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LaBruzzo plan to sterilize poor women brings to mind Adolf Hitler, David Duke, some say Posted: Monday, October 6, 2008 9:32 am State Rep. John LaBruzzo reminded some New Orleanians of white supremacist and former KKK Grand Wizard David Duke last week when he told New Orleans CityBusiness of his plans to consider introducing new legislation that would pay poor women $1,000 to voluntariily have their tubes tied in order to avoid getting pregnant in the future.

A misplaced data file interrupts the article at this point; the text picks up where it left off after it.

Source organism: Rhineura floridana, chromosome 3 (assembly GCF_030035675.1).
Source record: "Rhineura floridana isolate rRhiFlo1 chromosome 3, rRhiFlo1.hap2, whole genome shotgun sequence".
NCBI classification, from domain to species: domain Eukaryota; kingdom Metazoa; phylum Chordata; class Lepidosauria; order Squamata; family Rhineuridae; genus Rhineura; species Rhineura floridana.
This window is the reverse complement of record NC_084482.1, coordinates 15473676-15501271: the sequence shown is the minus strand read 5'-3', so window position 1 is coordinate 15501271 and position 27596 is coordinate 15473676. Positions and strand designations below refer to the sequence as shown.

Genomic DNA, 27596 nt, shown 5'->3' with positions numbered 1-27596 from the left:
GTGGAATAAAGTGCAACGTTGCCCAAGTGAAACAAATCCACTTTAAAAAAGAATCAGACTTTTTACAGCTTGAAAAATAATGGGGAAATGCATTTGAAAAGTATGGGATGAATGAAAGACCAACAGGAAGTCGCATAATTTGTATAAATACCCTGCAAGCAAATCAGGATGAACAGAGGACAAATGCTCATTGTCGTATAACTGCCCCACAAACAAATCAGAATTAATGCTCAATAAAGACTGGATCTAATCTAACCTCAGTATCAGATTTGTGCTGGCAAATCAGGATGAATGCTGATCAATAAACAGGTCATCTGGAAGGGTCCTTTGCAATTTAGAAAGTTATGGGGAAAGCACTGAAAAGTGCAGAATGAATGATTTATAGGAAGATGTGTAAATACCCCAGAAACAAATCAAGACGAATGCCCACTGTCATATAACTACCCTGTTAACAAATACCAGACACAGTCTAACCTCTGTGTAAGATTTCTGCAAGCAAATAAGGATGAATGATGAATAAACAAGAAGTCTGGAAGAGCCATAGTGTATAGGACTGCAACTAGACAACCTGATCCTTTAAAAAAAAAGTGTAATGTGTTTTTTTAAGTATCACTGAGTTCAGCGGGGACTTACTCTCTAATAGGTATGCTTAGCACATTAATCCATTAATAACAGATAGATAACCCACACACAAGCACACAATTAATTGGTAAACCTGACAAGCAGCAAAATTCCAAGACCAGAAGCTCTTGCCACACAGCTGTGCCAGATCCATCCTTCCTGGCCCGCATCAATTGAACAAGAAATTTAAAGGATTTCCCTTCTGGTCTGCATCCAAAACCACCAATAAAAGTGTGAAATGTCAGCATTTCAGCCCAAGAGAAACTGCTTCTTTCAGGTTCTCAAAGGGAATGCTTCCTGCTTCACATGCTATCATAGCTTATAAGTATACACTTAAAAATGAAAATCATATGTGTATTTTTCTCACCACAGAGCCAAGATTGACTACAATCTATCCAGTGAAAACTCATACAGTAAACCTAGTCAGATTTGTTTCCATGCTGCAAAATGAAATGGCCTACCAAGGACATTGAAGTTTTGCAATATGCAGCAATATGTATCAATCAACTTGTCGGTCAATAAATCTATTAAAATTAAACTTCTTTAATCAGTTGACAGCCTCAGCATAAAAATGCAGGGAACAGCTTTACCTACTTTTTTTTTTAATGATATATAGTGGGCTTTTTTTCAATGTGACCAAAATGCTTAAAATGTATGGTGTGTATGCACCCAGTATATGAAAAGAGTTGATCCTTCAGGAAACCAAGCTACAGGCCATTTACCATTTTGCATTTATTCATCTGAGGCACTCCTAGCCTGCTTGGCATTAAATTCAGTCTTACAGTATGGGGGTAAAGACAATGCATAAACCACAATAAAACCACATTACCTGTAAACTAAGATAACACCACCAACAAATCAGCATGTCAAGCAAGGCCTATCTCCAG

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After witnessing the long lines of Louisiana residents seeking food stamp assistance after hurricanes Gustav and Ike - and 2005's Hurricane Katrina - Rep. LaBruzzo decided it was time to take drastic measures to reduce the massive needs that are taking the state's Department of Social Services. "I realized that all these people were in Louisiana's care and what a massive financial responsibility that is to the state," he told CityBusiness. "I wonder if it might be a good idea to pay some of these people to get sterilized." LaBruzzo is still researching the subject and is pondering the introduction of a bill during the next legislative session that would pay poor women to voluntarily be sterilized. "If both the welfare and Social Security system keep growing, one day we're going to have a small minority of people working to fund and finance everybody else who isn't working or producing," LaBruzzo told CityBusiness. "Our kids, who will be working, will be the minority and any vote of theirs will be canceled out. If your livelihood is based on government handouts, why would you ever vote for somebody who is going to lower taxes? They never would. So once we reach that breaking point there's no return." LaBruzzo's concerns about Louisiana's neediest residents becoming an increasingly large burden on the Department of Social Services is unfounded. DSS records show that between 1990 and 2007 the number of Louisiana households receiving monthly food stamp benefits dropped from 258,768 to 249,343. During the same period, the number of families receiving welfare assistance was reduced from 280,177 to 13,504. Not surprisingly, LaBruzzo raised the ire of some New Orleanians with his controversial remarks.